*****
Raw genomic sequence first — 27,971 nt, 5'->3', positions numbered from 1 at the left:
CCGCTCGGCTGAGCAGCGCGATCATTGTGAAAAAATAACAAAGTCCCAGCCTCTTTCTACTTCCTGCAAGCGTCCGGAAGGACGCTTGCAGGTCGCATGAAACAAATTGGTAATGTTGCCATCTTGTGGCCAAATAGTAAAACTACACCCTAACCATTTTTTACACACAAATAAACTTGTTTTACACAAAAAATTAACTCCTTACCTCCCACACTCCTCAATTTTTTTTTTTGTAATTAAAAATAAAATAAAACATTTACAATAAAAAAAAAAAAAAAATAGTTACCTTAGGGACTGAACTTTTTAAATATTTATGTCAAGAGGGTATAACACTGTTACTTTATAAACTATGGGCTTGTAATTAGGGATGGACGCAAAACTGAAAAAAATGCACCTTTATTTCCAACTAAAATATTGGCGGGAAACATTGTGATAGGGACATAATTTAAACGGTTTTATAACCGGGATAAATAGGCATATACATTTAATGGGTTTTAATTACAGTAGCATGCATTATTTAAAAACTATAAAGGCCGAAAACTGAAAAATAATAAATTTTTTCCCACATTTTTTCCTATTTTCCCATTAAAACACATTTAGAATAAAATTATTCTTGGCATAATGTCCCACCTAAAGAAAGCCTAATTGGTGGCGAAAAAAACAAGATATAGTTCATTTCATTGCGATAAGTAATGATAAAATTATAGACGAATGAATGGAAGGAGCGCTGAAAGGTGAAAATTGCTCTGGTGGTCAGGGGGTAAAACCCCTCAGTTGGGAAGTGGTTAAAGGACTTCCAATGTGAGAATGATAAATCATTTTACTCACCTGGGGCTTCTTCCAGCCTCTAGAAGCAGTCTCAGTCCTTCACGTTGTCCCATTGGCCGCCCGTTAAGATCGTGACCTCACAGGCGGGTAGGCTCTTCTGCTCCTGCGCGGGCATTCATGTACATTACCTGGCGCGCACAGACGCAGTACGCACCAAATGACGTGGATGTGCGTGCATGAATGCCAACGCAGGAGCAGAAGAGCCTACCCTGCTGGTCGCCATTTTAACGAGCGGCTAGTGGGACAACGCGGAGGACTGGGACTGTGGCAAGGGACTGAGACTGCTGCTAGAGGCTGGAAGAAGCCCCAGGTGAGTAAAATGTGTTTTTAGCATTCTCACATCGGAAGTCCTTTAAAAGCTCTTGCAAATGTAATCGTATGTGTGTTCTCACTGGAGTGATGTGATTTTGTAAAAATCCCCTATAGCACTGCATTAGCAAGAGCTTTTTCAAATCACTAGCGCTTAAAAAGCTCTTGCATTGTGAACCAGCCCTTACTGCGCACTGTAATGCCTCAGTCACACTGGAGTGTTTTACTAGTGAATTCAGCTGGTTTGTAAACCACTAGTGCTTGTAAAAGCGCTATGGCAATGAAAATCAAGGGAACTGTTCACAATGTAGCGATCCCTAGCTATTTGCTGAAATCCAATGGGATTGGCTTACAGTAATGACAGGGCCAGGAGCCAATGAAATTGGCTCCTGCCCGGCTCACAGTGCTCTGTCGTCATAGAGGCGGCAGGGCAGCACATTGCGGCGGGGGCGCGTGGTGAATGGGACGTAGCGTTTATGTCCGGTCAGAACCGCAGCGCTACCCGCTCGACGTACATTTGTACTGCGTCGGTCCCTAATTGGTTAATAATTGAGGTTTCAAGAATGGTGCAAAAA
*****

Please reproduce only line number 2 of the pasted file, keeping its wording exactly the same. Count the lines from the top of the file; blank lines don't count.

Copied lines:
CCGCTCGGCTGAGCAGCGCGATCATTGTGAAAAAATAACAAAGTCCCAGCCTCTTTCTACTTCCTGCAAGCGTCCGGAAGGACGCTTGCAGGTCGCATGAAACAAATTGGTAATGTTGCCATCTTGTGGCCAAATAGTAAAACTACACCCTAACCATTTTTTACACACAAATAAACTTGTTTTACACAAAAAATTAACTCCTTACCTCCCACACTCCTCAATTTTTTTTTTTGTAATTAAAAATAAAATAAAACATTTACAATAAAAAAAAAAAAAAAATAGTTACCTTAGGGACTGAACTTTTTAAATATTTATGTCAAGAGGGTATAACACTGTTACTTTATAAACTATGGGCTTGTAATTAGGGATGGACGCAAAACTGAAAAAAATGCACCTTTATTTCCAACTAAAATATTGGCGGGAAACATTGTGATAGGGACATAATTTAAACGGTTTTATAACCGGGATAAATAGGCATATACATTTAATGGGTTTTAATTACAGTAGCATGCATTATTTAAAAACTATAAAGGCCGAAAACTGAAAAATAATAAATTTTTTCCCACATTTTTTCCTATTTTCCCATTAAAACACATTTAGAATAAAATTATTCTTGGCATAATGTCCCACCTAAAGAAAGCCTAATTGGTGGCGAAAAAAACAAGATATAGTTCATTTCATTGCGATAAGTAATGATAAAATTATAGACGAATGAATGGAAGGAGCGCTGAAAGGTGAAAATTGCTCTGGTGGTCAGGGGGTAAAACCCCTCAGTTGGGAAGTGGTTAAAGGACTTCCAATGTGAGAATGATAAATCATTTTACTCACCTGGGGCTTCTTCCAGCCTCTAGAAGCAGTCTCAGTCCTTCACGTTGTCCCATTGGCCGCCCGTTAAGATCGTGACCTCACAGGCGGGTAGGCTCTTCTGCTCCTGCGCGGGCATTCATGTACATTACCTGGCGCGCACAGACGCAGTACGCACCAAATGACGTGGATGTGCGTGCATGAATGCCAACGCAGGAGCAGAAGAGCCTACCCTGCTGGTCGCCATTTTAACGAGCGGCTAGTGGGACAACGCGGAGGACTGGGACTGTGGCAAGGGACTGAGACTGCTGCTAGAGGCTGGAAGAAGCCCCAGGTGAGTAAAATGTGTTTTTAGCATTCTCACATCGGAAGTCCTTTAAAAGCTCTTGCAAATGTAATCGTATGTGTGTTCTCACTGGAGTGATGTGATTTTGTAAAAATCCCCTATAGCACTGCATTAGCAAGAGCTTTTTCAAATCACTAGCGCTTAAAAAGCTCTTGCATTGTGAACCAGCCCTTACTGCGCACTGTAATGCCTCAGTCACACTGGAGTGTTTTACTAGTGAATTCAGCTGGTTTGTAAACCACTAGTGCTTGTAAAAGCGCTATGGCAATGAAAATCAAGGGAACTGTTCACAATGTAGCGATCCCTAGCTATTTGCTGAAATCCAATGGGATTGGCTTACAGTAATGACAGGGCCAGGAGCCAATGAAATTGGCTCCTGCCCGGCTCACAGTGCTCTGTCGTCATAGAGGCGGCAGGGCAGCACATTGCGGCGGGGGCGCGTGGTGAATGGGACGTAGCGTTTATGTCCGGTCAGAACCGCAGCGCTACCCGCTCGACGTACATTTGTACTGCGTCGGTCCCTAATTGGTTAATAATTGAGGTTTCAAGAATGGTGCAAAAA